“There have been some shortages on their end with meat for example,” said Outreach Pastor Lori Canaday. “In that respect, sometimes it’s hard to get particular items, but we’ve certainly have had enough food for clients when they come through and they’re not going away hungry.”

People that come to the pantry have to sign paperwork the Food Bank of Western Massachusetts requires. Then they receive a ticket and drive their car down the church’s driveway where volunteers will load their groceries into their car.

“We’ve definitely seen an increase in clients,” Canaday said. “We’ve had to make adjustments to some of our procedures to follow COVID-19 safety procedures, but we’ve made all of those adjustments and we’ve been able to keep up with our regular hours. Overall, it’s been pretty good. Our volunteers really stepped up and have done an awesome job of keeping everything running smoothly.”

The adjustments they made that Canaday mentioned is more on the check-in procedure. During the warmer weather, they went out to peoples’ cars rather than having them come into the building. With the colder weather here, the church is either going to continue doing that or they have to limit the number of people that come in at a time.

The Evangel Food Pantry is currently looking for local grocers to partner with them by donating meat and produce. For monetary donations, a check to Evangel Assembly can be sent, and in the memo the sender should write “Food Pantry.” Canaday said the better option is for them to make monetary donations that they can purchase food from the Food Bank of Western Massachusetts. Residents can also go to their website  click on “giving” to where they can choose to give to the food pantry.

“In the meantime, our plan is to continue to be a steady and consistent force for people when they need it,” Canaday replied. “We plan to have more food on hand for the holidays, as much as we our storage capacity will allow.”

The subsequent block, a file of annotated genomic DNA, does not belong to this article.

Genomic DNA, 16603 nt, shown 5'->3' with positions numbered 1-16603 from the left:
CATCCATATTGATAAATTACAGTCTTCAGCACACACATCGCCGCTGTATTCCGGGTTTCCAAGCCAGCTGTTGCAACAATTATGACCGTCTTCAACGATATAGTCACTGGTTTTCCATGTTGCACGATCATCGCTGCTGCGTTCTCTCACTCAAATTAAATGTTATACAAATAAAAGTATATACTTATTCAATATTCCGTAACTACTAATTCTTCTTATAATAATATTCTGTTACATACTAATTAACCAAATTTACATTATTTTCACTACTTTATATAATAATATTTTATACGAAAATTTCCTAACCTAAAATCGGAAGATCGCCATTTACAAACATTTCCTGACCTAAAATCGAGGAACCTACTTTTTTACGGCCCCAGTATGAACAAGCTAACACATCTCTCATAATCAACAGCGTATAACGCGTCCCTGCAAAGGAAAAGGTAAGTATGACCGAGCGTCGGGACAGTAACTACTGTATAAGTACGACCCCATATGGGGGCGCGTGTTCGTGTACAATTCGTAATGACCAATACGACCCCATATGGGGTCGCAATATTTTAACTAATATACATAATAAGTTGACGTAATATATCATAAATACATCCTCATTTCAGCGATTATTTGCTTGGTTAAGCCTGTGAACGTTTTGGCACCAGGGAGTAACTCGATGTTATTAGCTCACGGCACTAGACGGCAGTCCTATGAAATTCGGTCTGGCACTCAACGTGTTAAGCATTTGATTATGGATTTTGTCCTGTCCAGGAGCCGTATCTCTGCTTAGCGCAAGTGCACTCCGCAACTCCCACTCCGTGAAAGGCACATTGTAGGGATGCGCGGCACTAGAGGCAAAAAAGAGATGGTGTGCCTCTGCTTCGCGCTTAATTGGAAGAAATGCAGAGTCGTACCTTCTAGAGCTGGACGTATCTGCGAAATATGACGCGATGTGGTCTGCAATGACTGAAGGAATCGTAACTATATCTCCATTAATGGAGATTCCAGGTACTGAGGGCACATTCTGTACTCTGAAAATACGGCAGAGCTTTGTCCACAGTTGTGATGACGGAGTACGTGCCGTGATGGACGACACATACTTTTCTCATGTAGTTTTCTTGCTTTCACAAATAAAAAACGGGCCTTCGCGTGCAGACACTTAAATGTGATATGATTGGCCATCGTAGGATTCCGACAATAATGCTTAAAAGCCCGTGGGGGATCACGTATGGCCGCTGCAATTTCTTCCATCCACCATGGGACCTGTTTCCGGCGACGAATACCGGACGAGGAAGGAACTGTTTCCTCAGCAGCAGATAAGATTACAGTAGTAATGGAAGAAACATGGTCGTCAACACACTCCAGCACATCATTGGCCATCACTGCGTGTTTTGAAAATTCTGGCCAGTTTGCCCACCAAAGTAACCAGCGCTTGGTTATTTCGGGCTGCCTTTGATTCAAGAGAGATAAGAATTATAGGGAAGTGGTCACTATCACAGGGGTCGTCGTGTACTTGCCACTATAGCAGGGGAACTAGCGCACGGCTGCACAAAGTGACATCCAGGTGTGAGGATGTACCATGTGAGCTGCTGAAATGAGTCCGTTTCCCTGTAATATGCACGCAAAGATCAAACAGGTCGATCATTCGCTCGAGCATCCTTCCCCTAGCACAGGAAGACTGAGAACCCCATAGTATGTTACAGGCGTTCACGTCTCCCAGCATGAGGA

The Hampden Senior Center Food Pantry has been running for more than 15 years. Due to the coronavirus, the Senior Center building has been closed. Outreach Coordinator Wendy Cowles said, “Before, people were able to come in and go into our food pantry to pick out a bag or a box full of items. Now, they can call and we let them know what we have in the pantry. We pack it up for them and bring it outside because no one can come into the building.”

Cowles continued, “What we do which is probably more beneficial to the local residents is we do a Brown Bag program where we get food pantry items from the Food Bank in Hatfield. They deliver it to us at the senior center in bulks. Then we pack up bags for people that have applied for the program.”

The Brown Bag program occurs once a month on the third Tuesday. Currently, the Hampden Senior Center has about 108 bags they put together each month. Almost half of those bags are delivered to people in East Longmeadow and Hampden who are unable to pick up their own bags.

“We do have a good amount of items in our pantry. We have a lot of people that have been very generous to donate things,” Cowles told Reminder Publishing. “I think right now, we’re actually okay because we get a monthly brown bag from the Food Bank. That is what we use to give to people that have sign up. The food pantry is our back-up if people don’t get brown bags or if they want to sign up for brown bags, but they need something right away we pull together a bag of groceries for them.”

The center has recently expanded their food pantry to include personal care items: soap, shampoo, body wash, deodorant, toilet paper and facial tissue. “We are also a SNAP satellite office,” Cowles mentioned. “Anyone can call here and we can help them apply for SNAP, re-certify or help to manage their SNAP account.”

The center will be doing a Christmas dinner that people can come and pick up on Dec. 24 at 1 p.m., which Cowles stresses members of the public have to sign up in advance for it if this is something they're interested in.

“We’re still going to continue. If people need food, they can call us and come pick it up. I’m happy to deliver food to them,” replied Cowles. “We do have lunch available on Tuesdays through Fridays. They do have to call in advance. It’s free, it’s a suggested donation of $2, but you do not need to pay. It’s a great way to supplement if you’re looking for a meal. Again it’s something you have to sign up for. With the food pantry just call us and we will get you the food or if you can’t come in, we'll get it to you.”

For those interested in the food pantry, applying for programs or making a food donation, contact the Hampden Senior Center at 566-5588.

The Hampden Senior Center is located at 104 Allen St. in Hampden.